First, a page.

Friday, September 13, 2013

Sayonara Textured Ceiling!

There has been a project I have been wanting to try since purchasing our house a little over a year ago.  Fearful is an understatement of why I have yet to tackle this.  First, I thought I'd give it a try in the powder room since it is such a small size.  But that never happened...along with taking the flamestitch wallcovering down in that room, but that is a project for another day {or year}.
A couple weeks ago West Elm began their 15% seating sale, so I pulled the trigger on the glider for the nursery.  With less than a two week lead time the nursery renovation had to begin immediately unless we planned on having the glider hang out in the hallway when it arrived.   Time to go to Home Depot.

We already had some of this KilzPrimer, Sealer and Stain Blocker
You see where I'm headed with this?  This horrid 1990's ceiling was about to meet his end.

Prep 1: Lay down plastic.  And if you do not plan to give your walls a make-over as well than you should cover your walls in plastic, too.  This is a messy and dusty process.
Prep 2: Fill a spray bottle with water.  The room I did is about 10x11, so a basic spray bottle worked well.   The tool I purchased was a life saver.  I know the reviews are mediocre, but I say 5 stars.  It hooked up to the end of the extension rod we use with our paint rollers.  I recommend using a midsized thick plastic shopping bag to attached to the tool - like one from Old Navy or another clothing store.  Not a grocery bag and not a big trash bag.  It doesn't take much before the bag becomes heavy.  Rather than taking off the attached bag and hooking on a new one we just dumped the debris into a large trash bag, and we continued with the process. 

Step 1: You are ready to officially start.  Put on some goggles and a mask and begin working in small sections (about 4 foot x 4 foot).   Spray the ceiling with water, wait about 60-90 seconds, and the begin scraping.  As the tool instructions tell you, apply even pressure.  Surprisingly, it doesn't take much pressure at all for the nasty popcorn to just peel away and fall nearly perfectly into the attached bag.  A little debris misses, but I'd guess 95% goes in the attached bag.  Do not dig into your ceiling - it's more for you to patch and repair later.  You can always go back and squirt more water and do another swipe, but once you pull away a chunk of drywall paper or actual drywall you can't go back!  As your attached bag becomes heavy empty it into a large trash bag - do this often and save your arms the pain.
Texture all Gone!
Step 2: Once you have successfully removed the textured ceiling you are ready to patch, repair and sand as needed.  To me this was the messiest step.  You will probably have a few areas that have a thin layer of texture remaining.  This is where some medium grain sand paper will come in handy.  Do that first and then use spackle to fill any areas where you may have removed chunks of drywall.  I had a few areas at the beginning while I was becoming used to the necessary pressure.  And then some areas at the end when my arms hurt and I was becoming lazy!  Once the spackle dries go back and sand using a fine grit sand paper.  You may also need a small hand tool to scrape any remaining areas of texture particularly around the perimeter of the room or around the rough-ins for electrical or HVAC.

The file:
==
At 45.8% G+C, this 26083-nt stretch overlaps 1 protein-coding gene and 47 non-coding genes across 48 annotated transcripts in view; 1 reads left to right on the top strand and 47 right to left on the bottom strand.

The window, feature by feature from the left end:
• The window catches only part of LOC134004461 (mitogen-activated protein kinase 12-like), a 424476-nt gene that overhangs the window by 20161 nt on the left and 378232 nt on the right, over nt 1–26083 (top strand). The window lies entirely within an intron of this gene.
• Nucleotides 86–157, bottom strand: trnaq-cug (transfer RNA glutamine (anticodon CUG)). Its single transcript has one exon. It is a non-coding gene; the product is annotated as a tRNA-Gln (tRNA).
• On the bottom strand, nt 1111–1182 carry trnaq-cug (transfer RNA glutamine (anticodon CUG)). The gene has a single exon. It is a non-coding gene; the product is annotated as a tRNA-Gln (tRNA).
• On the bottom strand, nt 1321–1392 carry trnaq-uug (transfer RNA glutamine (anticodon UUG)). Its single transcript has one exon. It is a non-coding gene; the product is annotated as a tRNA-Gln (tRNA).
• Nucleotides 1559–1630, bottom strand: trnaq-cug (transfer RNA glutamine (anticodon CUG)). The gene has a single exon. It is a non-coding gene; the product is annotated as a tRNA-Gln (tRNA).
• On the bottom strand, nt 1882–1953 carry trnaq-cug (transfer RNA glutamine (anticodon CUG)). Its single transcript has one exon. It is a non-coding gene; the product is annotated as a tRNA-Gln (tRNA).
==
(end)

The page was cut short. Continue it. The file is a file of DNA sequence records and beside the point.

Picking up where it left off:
Step 3: I have read so many tutorials on this that skip this step!  If you didn't notice during step 2 this is a dusty process.  That dust is everywhere.  Any surface that you have not covered in plastic needs a good wipe down; especially your ceiling.  I recommend a sponge mop and two buckets of water - a "clean water" bucket and a "rinse bucket" {like the way you should wash a car}.  I emptied the "rinse bucket" 8 times for this tiny room because that is how much dust and dirt came off the ceiling and uncovered walls.  {Certainly you don't want to paint all that into the room permanently!?}

Step 4: Once the ceiling is dry you can begin to prime and paint.  I use Kilz for priming because it's what we use in contract jobs.  Not only does it prime but it seals the surface and most importantly is a stain blocker.  There was a small area of former water damage on this ceiling.  The leak had been fixed long before we moved in the house, but a 2" wide by 5 foot long stain was visible when we removed the popcorn.  The stain blocker element of the Kilz will ensure that will not reappear later.  Of course if a new leak occurred than a new stain would appear.  Do a good even coat of primer, wait the recommended two hours, and then start your first coat of ceiling paint.  We needed a second coat of ceiling paint and a couple touch up areas.

Primed & Painted
And that is all there is to it.  Seems like a lot, but really the priming and painting took the most time.  The prep and scraping took less than an hour and a half, and that was the part I was most fearful about.  In the end, I look up that glorious white ceiling and think, I am so doing this in our master, in the hallway and in the great room!  We've tenatively determine we should do a new space every six months...seems realistic.  Out of all my projects thus far, this is the most rewarding. 

Next week? Onto the walls - it's so much more than a coat of paint, and I LOVE it!

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1 comment:

  1. My whole house is covered in popcorn ceilings. I am so over it but was hesitant because I didn't really know what to do. Thank you so much for the detailed tutorial.
    Sincerely, Liz